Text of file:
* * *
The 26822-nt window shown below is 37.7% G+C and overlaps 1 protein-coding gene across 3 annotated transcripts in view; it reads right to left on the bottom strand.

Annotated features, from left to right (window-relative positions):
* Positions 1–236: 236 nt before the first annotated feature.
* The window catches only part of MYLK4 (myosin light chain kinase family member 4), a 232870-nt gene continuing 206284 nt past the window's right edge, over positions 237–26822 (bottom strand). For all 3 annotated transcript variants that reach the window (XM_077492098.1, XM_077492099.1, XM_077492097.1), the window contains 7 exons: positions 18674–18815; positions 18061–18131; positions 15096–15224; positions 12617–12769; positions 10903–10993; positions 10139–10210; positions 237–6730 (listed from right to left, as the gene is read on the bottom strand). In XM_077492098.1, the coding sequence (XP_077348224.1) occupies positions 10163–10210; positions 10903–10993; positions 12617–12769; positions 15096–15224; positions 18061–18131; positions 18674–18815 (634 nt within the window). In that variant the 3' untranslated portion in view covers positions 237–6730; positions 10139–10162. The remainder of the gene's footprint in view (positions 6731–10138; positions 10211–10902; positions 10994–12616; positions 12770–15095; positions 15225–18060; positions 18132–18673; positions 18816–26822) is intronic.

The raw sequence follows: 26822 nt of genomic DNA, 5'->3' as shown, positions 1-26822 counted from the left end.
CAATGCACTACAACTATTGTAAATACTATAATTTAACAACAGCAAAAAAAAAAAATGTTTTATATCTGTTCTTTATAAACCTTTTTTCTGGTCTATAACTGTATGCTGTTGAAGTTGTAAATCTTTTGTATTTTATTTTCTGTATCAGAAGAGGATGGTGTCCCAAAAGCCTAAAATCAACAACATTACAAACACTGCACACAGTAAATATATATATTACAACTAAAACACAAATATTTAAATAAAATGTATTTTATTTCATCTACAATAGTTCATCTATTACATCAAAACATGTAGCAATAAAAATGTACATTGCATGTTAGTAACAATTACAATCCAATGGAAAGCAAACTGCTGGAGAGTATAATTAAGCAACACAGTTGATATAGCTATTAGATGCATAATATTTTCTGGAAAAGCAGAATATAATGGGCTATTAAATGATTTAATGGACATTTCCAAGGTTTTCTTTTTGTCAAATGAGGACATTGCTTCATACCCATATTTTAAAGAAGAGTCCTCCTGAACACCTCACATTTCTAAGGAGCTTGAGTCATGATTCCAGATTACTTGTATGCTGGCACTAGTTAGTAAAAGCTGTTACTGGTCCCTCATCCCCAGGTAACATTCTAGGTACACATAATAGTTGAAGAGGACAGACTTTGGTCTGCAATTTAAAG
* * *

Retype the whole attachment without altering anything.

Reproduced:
The 26822-nt window shown below is 37.7% G+C and overlaps 1 protein-coding gene across 3 annotated transcripts in view; it reads right to left on the bottom strand.

Annotated features, from left to right (window-relative positions):
* Positions 1–236: 236 nt before the first annotated feature.
* The window catches only part of MYLK4 (myosin light chain kinase family member 4), a 232870-nt gene continuing 206284 nt past the window's right edge, over positions 237–26822 (bottom strand). For all 3 annotated transcript variants that reach the window (XM_077492098.1, XM_077492099.1, XM_077492097.1), the window contains 7 exons: positions 18674–18815; positions 18061–18131; positions 15096–15224; positions 12617–12769; positions 10903–10993; positions 10139–10210; positions 237–6730 (listed from right to left, as the gene is read on the bottom strand). In XM_077492098.1, the coding sequence (XP_077348224.1) occupies positions 10163–10210; positions 10903–10993; positions 12617–12769; positions 15096–15224; positions 18061–18131; positions 18674–18815 (634 nt within the window). In that variant the 3' untranslated portion in view covers positions 237–6730; positions 10139–10162. The remainder of the gene's footprint in view (positions 6731–10138; positions 10211–10902; positions 10994–12616; positions 12770–15095; positions 15225–18060; positions 18132–18673; positions 18816–26822) is intronic.

The raw sequence follows: 26822 nt of genomic DNA, 5'->3' as shown, positions 1-26822 counted from the left end.
CAATGCACTACAACTATTGTAAATACTATAATTTAACAACAGCAAAAAAAAAAAATGTTTTATATCTGTTCTTTATAAACCTTTTTTCTGGTCTATAACTGTATGCTGTTGAAGTTGTAAATCTTTTGTATTTTATTTTCTGTATCAGAAGAGGATGGTGTCCCAAAAGCCTAAAATCAACAACATTACAAACACTGCACACAGTAAATATATATATTACAACTAAAACACAAATATTTAAATAAAATGTATTTTATTTCATCTACAATAGTTCATCTATTACATCAAAACATGTAGCAATAAAAATGTACATTGCATGTTAGTAACAATTACAATCCAATGGAAAGCAAACTGCTGGAGAGTATAATTAAGCAACACAGTTGATATAGCTATTAGATGCATAATATTTTCTGGAAAAGCAGAATATAATGGGCTATTAAATGATTTAATGGACATTTCCAAGGTTTTCTTTTTGTCAAATGAGGACATTGCTTCATACCCATATTTTAAAGAAGAGTCCTCCTGAACACCTCACATTTCTAAGGAGCTTGAGTCATGATTCCAGATTACTTGTATGCTGGCACTAGTTAGTAAAAGCTGTTACTGGTCCCTCATCCCCAGGTAACATTCTAGGTACACATAATAGTTGAAGAGGACAGACTTTGGTCTGCAATTTAAAG